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I'm working with my new app which processed captured image from cellphone camera. My phone is Nexus S, 2.3.4.

I create a ARGB_8888 Bitmap with captured data. I know the ndk image lib, but it's only support 2.2 and above. So I pass the int[] of Bitmap to NDK and found the color byte order is little-endian.

I searched the wiki and found arm architecture is bi-endian. http://en.wikipedia.org/wiki/Endianness#Bi-endian_hardware

My question is if arm is bi-endian, how to judge the byte order in specific device? Should I test the byte order every time before access the data?

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I'm surprised it's necessary, doesn't bi-endianity imply that the OS would configure a common endian format across all devices? Have you come across any situation where the colour byte order is not little-endian? –  Jodes Jun 2 '11 at 10:05
    
Since ARMv6, you can dynamically switch the endian-ness of ARM, but iOS, Android and Windows (all flavors) use little-endian. This does not change on different devices. –  BitBank Jun 8 '11 at 14:32
    
Thank you, Jodes and BitBank. It seems like I should only focus on the little-endian on Android devices. –  Matrix Bai Jun 9 '11 at 8:21
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3 Answers 3

up vote 13 down vote accepted

Yes most cpus bi-endian, but most end user operating systems in use today choose to use the cpus in little-endian. Along those lines, ARM can operate in both as a convenience, its actual default after ARM 3 is little-endianess which is the endian mode it starts up in. I think one can safely assume that all Android devices are little endian, otherwise it would be extra work if different android devices were a mixture of endianess.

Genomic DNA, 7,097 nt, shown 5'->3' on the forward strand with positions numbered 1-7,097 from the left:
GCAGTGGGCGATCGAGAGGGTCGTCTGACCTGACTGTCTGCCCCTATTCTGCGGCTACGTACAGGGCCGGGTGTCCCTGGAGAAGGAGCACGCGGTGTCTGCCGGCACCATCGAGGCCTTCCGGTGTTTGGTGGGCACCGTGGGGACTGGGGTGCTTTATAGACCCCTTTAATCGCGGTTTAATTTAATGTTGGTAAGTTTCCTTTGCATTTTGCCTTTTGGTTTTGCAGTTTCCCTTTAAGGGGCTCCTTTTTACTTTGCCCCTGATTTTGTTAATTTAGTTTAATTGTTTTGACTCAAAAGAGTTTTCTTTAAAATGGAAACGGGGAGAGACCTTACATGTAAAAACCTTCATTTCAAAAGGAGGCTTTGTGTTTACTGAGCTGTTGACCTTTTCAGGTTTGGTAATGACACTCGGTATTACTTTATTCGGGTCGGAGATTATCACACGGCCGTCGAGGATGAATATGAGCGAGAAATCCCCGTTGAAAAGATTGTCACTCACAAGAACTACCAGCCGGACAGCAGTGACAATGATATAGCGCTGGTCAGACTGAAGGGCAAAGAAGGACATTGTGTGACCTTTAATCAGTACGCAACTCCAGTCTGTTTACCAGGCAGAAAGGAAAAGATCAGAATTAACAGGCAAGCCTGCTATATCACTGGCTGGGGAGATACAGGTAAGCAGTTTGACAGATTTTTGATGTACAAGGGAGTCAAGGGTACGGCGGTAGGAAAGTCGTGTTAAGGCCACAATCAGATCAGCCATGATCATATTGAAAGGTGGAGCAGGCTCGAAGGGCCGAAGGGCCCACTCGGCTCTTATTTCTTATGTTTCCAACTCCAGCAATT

Because network byte order is big-endian, it can be helpful to convert any format you plan on using for data interchange to network byte order. Again, though, Mac OS X on Intel, Windows, iOS and Android are little-endian, so you might just code up structures with the native endianness and hope the next great OS you want to port data to doesn't go big-endian.

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Rather, 95% of the computers you're likely to encounter are little-endian. –  dascandy Nov 18 '11 at 6:41
    
Android isnt about desktops or other big computers. Its about phones, tablets most of which are powered by ARM cpus. –  mP. Nov 19 '11 at 6:42
4  
It appears that all Android systems are little endian. –  Steve Harris Jan 11 '12 at 15:34
1  
Android may be little endian, but Java is not. :/ docs.oracle.com/javase/6/docs/api/java/io/… –  techtonik Jan 6 at 16:50
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Directly from my Nexus S:

> import java.nio.*;
> System.out.println(ByteOrder.nativeOrder());
LITTLE_ENDIAN

There should also be some way to get the ordering in the NDK.

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ARM processors (on which Android is running) supports both endian formats. In your NDK-ROOT/platforms/androi-x/arch-arm/usr/include/machine/_types.h you can find:

#ifdef __ARMEB__
#define _BYTE_ORDER _BIG_ENDIAN
#else
#define _BYTE_ORDER _LITTLE_ENDIAN
#endif

So, if you don't add -D_ARMEB_ you'll work with Little Endian format by default.

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Good answer, small correction: actually, _BYTE_ORDER is defined in NDK-ROOT/platforms/android-[x]/arch-arm/usr/include/machine/endian.h –  Mark Kahn Mar 31 at 7:31
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